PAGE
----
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Conservation on the River Thame

The latest phase

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This week I’ve been working alongside the River Thame Conservation Trust to restore some of the old river channels on an island, formed where the River Thame splits to feed an old mill; with the millstream and race on one side and the main river on the other.

The objective of this phase of the River Thame Conservation Trust’s project was to restore some old and create new shallow backwaters from the main river. These backwaters are really important to the wildlife of the river as this is where fish fry (baby fish) can grow in shallow warm water away from larger predatory fish. This was a three-day project and at the beginning of day three, there were already fry in the new channels.

There is a tendency to dig deep when creating ponds and channels, but without good reason, this is often a mistake. Wildlife likes varying depths of water and especially long shallow slopes into the deep water (referred to as drawdown zones) which are ideal for many species of plant and animal.

I used a drone – I’m a commercial drone pilot – to photograph the selected area beforehand, then produced maps showing ground levels and height differences to help select the perfect location for digging the channels. On completion we took photographs as a record of works; photos will then be taken annually from a fixed height and point (georeferenced) to monitor the site’s development.

Works within a floodplain and within 8m of a main river usually need permission from the Environment Agency. Generally when working on these kinds of sites, dug out spoil (soil etc.) must be removed from the site and off the floodplain – this is likely to significantly increase cost. However, if you have a watercourse within your land and you think the benefits for wildlife could be increased, it is worth having a chat with a local land management specialist who can point you in the direction of whether or not there is funding available for this type of conservation or habitat creation work.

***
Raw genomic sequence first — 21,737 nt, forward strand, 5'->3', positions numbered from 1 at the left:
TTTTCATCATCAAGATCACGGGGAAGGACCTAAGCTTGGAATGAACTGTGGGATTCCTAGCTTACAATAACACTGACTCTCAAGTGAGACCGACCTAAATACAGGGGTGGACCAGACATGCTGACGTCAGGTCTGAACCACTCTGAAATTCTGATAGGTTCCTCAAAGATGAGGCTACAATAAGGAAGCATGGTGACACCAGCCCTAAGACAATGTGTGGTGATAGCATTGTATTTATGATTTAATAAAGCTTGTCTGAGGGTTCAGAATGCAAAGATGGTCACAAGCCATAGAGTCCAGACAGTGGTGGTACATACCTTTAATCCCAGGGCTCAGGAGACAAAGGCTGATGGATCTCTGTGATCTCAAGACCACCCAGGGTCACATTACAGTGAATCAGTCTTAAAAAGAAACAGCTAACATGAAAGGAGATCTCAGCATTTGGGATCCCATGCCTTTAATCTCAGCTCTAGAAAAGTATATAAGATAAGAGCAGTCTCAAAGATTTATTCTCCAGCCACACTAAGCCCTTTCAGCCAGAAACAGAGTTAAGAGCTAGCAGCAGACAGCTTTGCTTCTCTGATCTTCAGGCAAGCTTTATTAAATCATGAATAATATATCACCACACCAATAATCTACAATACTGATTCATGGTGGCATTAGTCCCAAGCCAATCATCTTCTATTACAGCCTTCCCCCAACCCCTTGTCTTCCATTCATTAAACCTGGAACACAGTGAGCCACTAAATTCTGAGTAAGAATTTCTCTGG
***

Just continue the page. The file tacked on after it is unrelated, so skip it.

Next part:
James Gillies has many years of experience in managing and creating wildlife habitats. In 2018 he launched his hugely successful meadow project which created a patchwork of habitats across the UK, from Scotland to the South Coast. Water and wetlands (landscape with open water and wet ground) form one of James’ three pillars for wildlife enhancement, the other two are woodlands and wildflowers.

There is often funding available to either fully or partly fund conservation work on farms and managed land, through a myriad of schemes available: some government, some charity and some corporate. To discuss whether your project could be subject to a funding boost contact james@james-gillies.com

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